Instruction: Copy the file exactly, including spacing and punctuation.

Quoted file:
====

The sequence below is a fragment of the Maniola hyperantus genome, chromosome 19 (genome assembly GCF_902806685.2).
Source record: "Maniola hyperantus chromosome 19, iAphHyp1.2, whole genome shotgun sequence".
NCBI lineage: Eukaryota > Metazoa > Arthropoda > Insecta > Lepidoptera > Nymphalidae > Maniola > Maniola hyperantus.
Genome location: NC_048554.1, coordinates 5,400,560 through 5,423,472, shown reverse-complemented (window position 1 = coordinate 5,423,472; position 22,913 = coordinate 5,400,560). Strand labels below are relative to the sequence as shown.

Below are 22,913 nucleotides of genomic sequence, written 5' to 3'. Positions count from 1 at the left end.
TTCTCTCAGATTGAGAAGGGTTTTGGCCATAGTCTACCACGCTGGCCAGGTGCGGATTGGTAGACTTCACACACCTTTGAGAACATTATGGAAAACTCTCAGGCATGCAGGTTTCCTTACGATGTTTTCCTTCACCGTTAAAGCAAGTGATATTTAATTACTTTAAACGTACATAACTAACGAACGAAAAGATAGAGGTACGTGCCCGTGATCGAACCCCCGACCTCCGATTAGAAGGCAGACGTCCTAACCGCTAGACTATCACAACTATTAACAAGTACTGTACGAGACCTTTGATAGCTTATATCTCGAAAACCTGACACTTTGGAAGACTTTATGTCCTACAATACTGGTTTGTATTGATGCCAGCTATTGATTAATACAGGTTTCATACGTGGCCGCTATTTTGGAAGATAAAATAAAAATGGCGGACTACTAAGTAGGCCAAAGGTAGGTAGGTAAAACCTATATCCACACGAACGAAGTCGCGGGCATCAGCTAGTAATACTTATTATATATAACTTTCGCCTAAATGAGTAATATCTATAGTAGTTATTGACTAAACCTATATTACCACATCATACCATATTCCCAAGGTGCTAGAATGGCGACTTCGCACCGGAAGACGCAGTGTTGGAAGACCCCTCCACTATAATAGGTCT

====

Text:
The sequence below is a fragment of the Maniola hyperantus genome, chromosome 19 (genome assembly GCF_902806685.2).
Source record: "Maniola hyperantus chromosome 19, iAphHyp1.2, whole genome shotgun sequence".
NCBI lineage: Eukaryota > Metazoa > Arthropoda > Insecta > Lepidoptera > Nymphalidae > Maniola > Maniola hyperantus.
Genome location: NC_048554.1, coordinates 5,400,560 through 5,423,472, shown reverse-complemented (window position 1 = coordinate 5,423,472; position 22,913 = coordinate 5,400,560). Strand labels below are relative to the sequence as shown.

Below are 22,913 nucleotides of genomic sequence, written 5' to 3'. Positions count from 1 at the left end.
TTCTCTCAGATTGAGAAGGGTTTTGGCCATAGTCTACCACGCTGGCCAGGTGCGGATTGGTAGACTTCACACACCTTTGAGAACATTATGGAAAACTCTCAGGCATGCAGGTTTCCTTACGATGTTTTCCTTCACCGTTAAAGCAAGTGATATTTAATTACTTTAAACGTACATAACTAACGAACGAAAAGATAGAGGTACGTGCCCGTGATCGAACCCCCGACCTCCGATTAGAAGGCAGACGTCCTAACCGCTAGACTATCACAACTATTAACAAGTACTGTACGAGACCTTTGATAGCTTATATCTCGAAAACCTGACACTTTGGAAGACTTTATGTCCTACAATACTGGTTTGTATTGATGCCAGCTATTGATTAATACAGGTTTCATACGTGGCCGCTATTTTGGAAGATAAAATAAAAATGGCGGACTACTAAGTAGGCCAAAGGTAGGTAGGTAAAACCTATATCCACACGAACGAAGTCGCGGGCATCAGCTAGTAATACTTATTATATATAACTTTCGCCTAAATGAGTAATATCTATAGTAGTTATTGACTAAACCTATATTACCACATCATACCATATTCCCAAGGTGCTAGAATGGCGACTTCGCACCGGAAGACGCAGTGTTGGAAGACCCCTCCACTATAATAGGTCT